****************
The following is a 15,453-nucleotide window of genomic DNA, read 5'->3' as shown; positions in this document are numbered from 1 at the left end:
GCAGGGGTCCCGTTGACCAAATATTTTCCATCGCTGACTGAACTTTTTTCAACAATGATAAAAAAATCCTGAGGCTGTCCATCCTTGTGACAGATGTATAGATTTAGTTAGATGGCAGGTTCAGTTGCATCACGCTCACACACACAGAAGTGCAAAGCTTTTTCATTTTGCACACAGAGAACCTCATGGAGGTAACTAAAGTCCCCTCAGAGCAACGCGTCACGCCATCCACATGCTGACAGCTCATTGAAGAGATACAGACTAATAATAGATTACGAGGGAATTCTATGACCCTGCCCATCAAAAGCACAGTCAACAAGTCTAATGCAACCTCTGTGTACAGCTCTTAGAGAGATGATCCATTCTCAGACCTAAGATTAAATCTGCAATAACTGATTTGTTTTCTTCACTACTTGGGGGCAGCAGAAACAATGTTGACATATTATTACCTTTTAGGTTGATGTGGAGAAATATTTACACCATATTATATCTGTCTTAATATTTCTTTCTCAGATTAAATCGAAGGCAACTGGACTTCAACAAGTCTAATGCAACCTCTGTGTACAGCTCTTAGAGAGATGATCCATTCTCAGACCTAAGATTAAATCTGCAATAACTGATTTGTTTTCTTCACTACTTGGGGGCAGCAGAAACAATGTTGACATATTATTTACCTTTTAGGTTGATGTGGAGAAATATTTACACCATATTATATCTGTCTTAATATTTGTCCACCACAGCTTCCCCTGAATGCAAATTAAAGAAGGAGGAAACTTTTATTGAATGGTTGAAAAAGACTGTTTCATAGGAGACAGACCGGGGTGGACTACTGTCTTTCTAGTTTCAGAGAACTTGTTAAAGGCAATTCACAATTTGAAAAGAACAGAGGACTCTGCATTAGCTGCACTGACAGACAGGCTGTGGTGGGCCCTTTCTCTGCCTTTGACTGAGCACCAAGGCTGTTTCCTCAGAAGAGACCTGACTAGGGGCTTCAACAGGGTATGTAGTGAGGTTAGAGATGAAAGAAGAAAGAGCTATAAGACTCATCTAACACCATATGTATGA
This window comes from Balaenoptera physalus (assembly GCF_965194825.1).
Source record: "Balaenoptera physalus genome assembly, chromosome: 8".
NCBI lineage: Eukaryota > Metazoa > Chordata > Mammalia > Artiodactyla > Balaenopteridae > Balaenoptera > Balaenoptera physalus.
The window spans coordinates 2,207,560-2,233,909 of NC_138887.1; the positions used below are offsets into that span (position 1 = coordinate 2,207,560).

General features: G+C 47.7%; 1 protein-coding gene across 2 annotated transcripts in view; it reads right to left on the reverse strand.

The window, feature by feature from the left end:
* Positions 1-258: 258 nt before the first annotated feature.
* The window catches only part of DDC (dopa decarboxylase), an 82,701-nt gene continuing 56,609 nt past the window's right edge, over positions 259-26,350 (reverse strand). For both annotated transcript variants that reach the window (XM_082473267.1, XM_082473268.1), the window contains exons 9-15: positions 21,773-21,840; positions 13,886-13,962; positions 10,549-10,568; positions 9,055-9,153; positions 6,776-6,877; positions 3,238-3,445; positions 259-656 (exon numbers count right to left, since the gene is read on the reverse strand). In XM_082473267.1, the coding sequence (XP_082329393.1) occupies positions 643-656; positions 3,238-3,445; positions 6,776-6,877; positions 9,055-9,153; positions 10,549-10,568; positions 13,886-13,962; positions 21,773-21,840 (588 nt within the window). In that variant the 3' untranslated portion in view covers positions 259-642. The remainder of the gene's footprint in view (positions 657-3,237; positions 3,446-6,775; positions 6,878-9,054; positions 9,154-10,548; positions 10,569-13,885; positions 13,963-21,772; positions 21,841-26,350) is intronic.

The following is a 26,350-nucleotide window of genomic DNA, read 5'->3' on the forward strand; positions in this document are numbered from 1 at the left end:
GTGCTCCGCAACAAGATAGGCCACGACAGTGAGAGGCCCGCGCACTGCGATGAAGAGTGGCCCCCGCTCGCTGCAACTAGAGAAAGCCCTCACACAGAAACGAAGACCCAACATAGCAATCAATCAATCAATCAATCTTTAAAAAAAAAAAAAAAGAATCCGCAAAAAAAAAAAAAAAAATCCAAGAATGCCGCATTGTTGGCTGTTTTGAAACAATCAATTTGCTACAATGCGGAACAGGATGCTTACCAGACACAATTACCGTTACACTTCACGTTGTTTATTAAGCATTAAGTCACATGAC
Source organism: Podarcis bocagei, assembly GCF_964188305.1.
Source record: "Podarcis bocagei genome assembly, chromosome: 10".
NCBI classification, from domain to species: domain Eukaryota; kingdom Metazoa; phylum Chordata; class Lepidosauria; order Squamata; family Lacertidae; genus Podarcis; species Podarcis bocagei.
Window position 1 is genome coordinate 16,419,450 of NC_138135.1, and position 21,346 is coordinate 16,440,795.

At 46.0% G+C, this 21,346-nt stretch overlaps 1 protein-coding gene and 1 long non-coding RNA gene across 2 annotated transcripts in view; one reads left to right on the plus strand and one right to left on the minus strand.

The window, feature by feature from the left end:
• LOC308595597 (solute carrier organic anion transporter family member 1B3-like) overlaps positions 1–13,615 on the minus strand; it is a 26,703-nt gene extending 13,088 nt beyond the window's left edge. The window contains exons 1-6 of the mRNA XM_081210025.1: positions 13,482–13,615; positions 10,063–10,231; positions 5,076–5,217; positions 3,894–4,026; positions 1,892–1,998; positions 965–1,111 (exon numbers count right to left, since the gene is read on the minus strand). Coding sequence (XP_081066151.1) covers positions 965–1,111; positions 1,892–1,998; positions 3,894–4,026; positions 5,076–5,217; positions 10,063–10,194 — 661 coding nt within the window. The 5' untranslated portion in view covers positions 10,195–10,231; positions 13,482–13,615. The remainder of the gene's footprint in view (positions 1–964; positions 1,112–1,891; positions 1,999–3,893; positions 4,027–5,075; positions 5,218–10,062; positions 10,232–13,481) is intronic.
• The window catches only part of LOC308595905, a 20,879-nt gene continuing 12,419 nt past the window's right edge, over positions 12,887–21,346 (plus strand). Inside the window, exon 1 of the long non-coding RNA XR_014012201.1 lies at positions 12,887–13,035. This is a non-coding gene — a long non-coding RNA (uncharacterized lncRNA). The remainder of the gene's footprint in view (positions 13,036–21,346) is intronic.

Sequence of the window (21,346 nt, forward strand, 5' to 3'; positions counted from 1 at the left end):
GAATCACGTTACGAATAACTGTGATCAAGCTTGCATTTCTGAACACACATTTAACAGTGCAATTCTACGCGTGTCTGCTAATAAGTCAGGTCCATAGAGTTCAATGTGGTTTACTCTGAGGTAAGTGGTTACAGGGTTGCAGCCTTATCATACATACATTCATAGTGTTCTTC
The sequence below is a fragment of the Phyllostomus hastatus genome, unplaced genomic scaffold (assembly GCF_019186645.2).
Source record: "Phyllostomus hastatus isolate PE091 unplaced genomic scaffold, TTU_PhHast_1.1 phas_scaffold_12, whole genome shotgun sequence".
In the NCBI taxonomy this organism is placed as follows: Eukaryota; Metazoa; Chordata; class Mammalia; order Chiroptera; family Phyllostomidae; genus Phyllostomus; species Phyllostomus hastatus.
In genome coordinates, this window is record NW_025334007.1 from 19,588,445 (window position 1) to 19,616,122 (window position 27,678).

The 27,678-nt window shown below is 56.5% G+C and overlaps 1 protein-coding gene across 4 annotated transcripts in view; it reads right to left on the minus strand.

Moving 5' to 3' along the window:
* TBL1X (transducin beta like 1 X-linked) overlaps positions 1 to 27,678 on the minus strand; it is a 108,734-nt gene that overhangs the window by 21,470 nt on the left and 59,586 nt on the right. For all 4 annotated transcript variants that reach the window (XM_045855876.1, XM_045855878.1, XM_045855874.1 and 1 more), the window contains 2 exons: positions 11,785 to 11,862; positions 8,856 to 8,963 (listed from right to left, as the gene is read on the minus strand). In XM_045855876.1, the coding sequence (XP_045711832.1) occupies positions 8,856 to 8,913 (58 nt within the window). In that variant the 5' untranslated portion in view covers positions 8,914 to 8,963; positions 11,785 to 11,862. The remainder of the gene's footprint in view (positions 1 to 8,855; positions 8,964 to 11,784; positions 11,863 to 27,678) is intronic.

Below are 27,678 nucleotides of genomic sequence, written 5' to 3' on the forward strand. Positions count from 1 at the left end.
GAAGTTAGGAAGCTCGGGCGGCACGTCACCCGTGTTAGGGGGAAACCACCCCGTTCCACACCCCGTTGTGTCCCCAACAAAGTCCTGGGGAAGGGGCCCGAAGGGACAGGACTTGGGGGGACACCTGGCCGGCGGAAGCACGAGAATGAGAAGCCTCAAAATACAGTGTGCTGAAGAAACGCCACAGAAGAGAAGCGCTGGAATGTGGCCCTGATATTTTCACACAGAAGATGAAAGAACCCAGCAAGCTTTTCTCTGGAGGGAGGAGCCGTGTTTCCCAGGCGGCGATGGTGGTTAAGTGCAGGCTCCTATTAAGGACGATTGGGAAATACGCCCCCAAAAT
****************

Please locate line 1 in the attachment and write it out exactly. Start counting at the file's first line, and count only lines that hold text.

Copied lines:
The following is a 15,453-nucleotide window of genomic DNA, read 5'->3' as shown; positions in this document are numbered from 1 at the left end: